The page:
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War And Peace 386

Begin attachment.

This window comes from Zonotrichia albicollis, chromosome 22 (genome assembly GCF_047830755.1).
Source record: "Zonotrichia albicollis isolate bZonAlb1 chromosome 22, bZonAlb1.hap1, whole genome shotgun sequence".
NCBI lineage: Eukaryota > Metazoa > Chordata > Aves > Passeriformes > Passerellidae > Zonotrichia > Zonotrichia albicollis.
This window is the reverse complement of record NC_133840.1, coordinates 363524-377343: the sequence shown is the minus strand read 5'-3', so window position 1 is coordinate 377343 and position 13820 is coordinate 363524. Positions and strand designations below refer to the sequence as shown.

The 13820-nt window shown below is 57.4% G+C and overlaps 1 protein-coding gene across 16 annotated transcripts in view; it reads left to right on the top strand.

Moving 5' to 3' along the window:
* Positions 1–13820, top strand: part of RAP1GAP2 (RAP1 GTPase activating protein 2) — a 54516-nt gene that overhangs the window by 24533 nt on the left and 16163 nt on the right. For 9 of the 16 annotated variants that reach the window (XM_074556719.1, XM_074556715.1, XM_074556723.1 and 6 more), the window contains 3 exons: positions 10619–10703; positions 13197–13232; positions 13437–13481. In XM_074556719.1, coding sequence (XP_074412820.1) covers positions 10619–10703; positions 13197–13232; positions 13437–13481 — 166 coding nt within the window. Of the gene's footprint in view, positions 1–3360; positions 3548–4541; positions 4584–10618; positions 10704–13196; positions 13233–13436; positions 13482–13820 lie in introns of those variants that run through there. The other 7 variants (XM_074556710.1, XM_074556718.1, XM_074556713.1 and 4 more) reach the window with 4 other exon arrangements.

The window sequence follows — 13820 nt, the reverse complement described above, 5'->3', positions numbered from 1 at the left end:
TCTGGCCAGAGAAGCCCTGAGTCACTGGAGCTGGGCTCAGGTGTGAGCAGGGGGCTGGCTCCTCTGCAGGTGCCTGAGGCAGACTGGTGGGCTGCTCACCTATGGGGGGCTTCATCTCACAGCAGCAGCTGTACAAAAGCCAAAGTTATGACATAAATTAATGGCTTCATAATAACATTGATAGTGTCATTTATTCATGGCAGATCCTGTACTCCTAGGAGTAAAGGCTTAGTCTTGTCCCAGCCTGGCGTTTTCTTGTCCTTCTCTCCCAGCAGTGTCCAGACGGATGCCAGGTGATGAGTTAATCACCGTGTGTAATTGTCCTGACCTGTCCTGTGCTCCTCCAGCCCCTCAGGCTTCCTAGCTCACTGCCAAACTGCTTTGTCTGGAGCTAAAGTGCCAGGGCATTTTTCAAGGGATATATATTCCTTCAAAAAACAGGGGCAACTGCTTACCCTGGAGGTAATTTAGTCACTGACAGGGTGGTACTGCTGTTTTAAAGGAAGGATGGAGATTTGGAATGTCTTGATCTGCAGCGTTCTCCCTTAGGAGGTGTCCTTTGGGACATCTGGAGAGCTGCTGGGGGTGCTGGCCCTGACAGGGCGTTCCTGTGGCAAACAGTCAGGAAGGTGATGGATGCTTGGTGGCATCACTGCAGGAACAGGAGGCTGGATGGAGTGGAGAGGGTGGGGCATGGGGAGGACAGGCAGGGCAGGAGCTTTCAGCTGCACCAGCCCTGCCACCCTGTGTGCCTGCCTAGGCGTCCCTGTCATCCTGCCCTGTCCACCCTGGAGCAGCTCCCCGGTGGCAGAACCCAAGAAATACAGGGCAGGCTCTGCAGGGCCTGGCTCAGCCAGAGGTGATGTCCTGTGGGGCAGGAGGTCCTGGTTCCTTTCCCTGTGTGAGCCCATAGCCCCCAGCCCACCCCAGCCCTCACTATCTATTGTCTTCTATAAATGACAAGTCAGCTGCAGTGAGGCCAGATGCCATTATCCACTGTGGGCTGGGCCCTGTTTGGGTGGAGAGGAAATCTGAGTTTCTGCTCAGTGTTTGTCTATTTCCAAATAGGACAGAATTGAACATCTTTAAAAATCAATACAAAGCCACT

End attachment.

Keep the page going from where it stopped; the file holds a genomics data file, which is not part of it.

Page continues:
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case at Thermopylae. So why should he have made such a sacrifice? And why expose his own children in the battle? I would not have taken my brother Petya there, or even Ilyin, whos a stranger to me but a nice lad, but would have tried to put them somewhere under cover," Nicholas continued to think, as he listened to Zdrzhinski. But he did not express his thoughts, for in such matters, too, he had gained experience. He knew that this tale redounded to the glory of our arms and so one had to pretend not to doubt it. And he acted accordingly. "I cant stand this any more," said Ilyin, noticing that Rostov did not relish Zdrzhinskis conversation. "My stockings and shirt... and the water is running on my seat! Ill go and look for shelter. The rain seems less heavy." Ilyin went out and Zdrzhinski rode away. Five minutes later Ilyin, splashing through the mud, came running back to the shanty. "Hurrah! Rostov, come quick! Ive found it! About two hundred yards away theres a tavern where ours have already gathered. We can at least get dry there, and Mary Hendrikhovnas there." Mary Hendrikhovna was the wife of the regimental doctor, a pretty young German woman he had married in Poland. The doctor, whether from lack of means or because he did not like to part from his young wife in the early days of their marriage, took her about with him wherever the hussar regiment went and his jealousy had become a standing joke among the hussar officers. Rostov threw his cloak over his shoulders, shouted to Lavrushka to follow with the things, and--now slipping in the mud, now splashing right through it--set off with Ilyin in the lessening rain and the darkness that was occasionally rent by distant lightning. "Rostov, where are you?" "Here. What lightning!" they called to one another. CHAPTER XIII In the tavern, before which stood the doctors covered cart, there were already some five officers. Mary Hendrikhovna, a plump little blonde German, in a dressing jacket and nightcap, was sitting on a broad bench in the front corner. Her husband, the doctor, lay asleep behind her. Rostov and Ilyin, on entering the room, were welcomed with merry shouts and laughter. "Dear me, how jolly we are!" said Rostov laughing. "And why do you stand there gaping?" "What swells they are! Why, the water streams from them! Dont make our drawing room so wet." "Dont mess Mary Hendrikhovnas dress!" cried other voices. Rostov and Ilyin hastened to find a corner where they could change into dry clothes without offending Mary Hendrikhovnas modesty. They were going into a tiny recess behind a partition to change, but found it completely filled by three officers who sat playing cards by the light of a solitary candle on an empty box, and these officers would on no account yield their position. Mary Hendrikhovna obliged them with the loan of a petticoat to be used as a curtain, and behind that screen Rostov and Ilyin, helped by Lavrushka who had brought their kits, changed their wet things for dry ones. A fire was made up in the dilapidated brick stove. A board was found, fixed on two saddles and covered with a horsecloth, a small samovar was produced and a cellaret and half a bottle of rum, and having asked Mary Hendrikhovna to preside, they all crowded round her. One offered her a clean handkerchief to wipe her charming hands, another spread a jacket under her little feet to keep them from the damp, another hung his coat over the window to keep out the draft, and yet another waved the flies off her husbands face, lest he should wake up. "Leave him alone," said Mary Hendrikhovna, smiling timidly and happily. "He is sleeping well as it is, after a sleepless night." "Oh, no, Mary Hendrikhovna," replied the officer, "one must look after the doctor. Perhaps hell take pity on me someday, when it comes to cutting off a leg or an arm for me." There were only three tumblers, the water was so muddy that one could not make out whether the tea was strong or weak, and the samovar held only six tumblers of water, but this made it all the pleasanter to take turns in order of seniority to receive ones tumbler from Mary Hendrikhovnas plump little hands with their short and not overclean nails. All the officers appeared to be, and really were, in love with her that evening. Even those playing cards behind the partition soon left their game and came over to the samovar, yielding

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